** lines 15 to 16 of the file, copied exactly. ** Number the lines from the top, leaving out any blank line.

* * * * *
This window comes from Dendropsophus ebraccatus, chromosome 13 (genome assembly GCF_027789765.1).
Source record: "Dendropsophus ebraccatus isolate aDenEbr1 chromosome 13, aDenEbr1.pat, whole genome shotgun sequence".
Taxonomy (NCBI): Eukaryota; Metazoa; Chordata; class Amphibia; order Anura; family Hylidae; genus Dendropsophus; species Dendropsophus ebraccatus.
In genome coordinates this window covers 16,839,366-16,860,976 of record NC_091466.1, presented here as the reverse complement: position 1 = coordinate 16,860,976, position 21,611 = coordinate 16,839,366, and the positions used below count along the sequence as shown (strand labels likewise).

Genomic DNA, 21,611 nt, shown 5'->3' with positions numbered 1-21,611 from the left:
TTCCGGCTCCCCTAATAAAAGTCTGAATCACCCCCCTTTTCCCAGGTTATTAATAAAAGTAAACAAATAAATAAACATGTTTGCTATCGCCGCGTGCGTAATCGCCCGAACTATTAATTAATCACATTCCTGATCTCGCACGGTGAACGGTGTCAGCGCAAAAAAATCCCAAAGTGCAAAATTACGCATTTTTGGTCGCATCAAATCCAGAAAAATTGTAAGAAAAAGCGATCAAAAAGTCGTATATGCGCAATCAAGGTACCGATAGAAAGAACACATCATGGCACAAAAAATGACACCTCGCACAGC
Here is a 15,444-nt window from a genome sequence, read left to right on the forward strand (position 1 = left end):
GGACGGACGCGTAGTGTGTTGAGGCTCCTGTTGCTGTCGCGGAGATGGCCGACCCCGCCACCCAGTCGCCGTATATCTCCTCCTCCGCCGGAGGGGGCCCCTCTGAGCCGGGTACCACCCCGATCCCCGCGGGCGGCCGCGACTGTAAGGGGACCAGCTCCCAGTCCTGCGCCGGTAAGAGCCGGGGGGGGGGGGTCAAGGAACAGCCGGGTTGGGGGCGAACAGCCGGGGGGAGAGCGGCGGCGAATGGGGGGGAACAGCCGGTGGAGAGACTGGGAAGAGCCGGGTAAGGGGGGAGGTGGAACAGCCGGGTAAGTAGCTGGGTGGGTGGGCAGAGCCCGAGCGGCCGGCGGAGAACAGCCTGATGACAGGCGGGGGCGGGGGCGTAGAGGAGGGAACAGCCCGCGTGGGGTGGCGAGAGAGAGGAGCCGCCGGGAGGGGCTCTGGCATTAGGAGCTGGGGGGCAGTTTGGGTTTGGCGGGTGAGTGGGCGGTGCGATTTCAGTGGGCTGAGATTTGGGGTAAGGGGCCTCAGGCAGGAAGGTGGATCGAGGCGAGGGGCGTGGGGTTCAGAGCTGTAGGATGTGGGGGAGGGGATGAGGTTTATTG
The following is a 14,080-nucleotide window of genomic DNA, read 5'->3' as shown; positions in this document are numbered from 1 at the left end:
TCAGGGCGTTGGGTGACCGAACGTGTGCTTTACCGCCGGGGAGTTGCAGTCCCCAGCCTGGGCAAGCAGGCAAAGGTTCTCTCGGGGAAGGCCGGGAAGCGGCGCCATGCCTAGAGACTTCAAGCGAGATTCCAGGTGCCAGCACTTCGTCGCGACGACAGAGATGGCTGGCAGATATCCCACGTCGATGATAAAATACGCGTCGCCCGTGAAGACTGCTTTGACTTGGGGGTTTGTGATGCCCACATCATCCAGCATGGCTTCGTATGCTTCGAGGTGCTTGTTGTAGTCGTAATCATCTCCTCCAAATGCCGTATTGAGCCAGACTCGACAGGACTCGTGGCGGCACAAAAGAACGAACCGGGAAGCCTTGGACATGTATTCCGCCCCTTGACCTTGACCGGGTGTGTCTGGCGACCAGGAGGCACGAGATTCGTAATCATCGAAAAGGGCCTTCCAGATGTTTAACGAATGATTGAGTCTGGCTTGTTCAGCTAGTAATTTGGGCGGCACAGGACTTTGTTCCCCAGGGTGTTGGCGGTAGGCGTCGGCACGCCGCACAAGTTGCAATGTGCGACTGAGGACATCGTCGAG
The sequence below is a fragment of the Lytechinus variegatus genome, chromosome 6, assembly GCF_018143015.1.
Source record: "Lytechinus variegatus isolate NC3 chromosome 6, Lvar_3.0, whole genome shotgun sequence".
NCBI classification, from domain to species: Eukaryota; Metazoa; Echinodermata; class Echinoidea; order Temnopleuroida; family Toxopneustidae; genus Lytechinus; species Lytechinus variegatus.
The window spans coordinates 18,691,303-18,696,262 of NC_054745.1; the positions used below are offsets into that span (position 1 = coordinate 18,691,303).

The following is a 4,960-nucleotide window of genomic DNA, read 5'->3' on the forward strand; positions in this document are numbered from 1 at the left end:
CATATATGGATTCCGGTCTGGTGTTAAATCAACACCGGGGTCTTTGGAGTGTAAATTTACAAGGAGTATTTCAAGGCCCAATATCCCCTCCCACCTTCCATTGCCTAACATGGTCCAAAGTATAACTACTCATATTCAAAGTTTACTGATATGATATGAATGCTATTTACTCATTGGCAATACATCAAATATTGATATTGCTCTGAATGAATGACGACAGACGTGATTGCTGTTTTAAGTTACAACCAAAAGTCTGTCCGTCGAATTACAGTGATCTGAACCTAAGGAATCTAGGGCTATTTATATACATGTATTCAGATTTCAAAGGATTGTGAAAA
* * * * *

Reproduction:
The following is a 4,960-nucleotide window of genomic DNA, read 5'->3' on the forward strand; positions in this document are numbered from 1 at the left end:
CATATATGGATTCCGGTCTGGTGTTAAATCAACACCGGGGTCTTTGGAGTGTAAATTTACAAGGAGTATTTCAAGGCCCAATATCCCCTCCCACCTTCCATTGCCTAACATGGTCCAAAGTATAACTACTCATATTCAAAGTTTACTGATATGATATGAATGCTATTTACTCATTGGCAATACATCAAATATTGATATTGCTCTGAATGAATGACGACAGACGTGATTGCTGTTTTAAGTTACAACCAAAAGTCTGTCCGTCGAATTACAGTGATCTGAACCTAAGGAATCTAGGGCTATTTATATACATGTATTCAGATTTCAAAGGATTGTGAAAA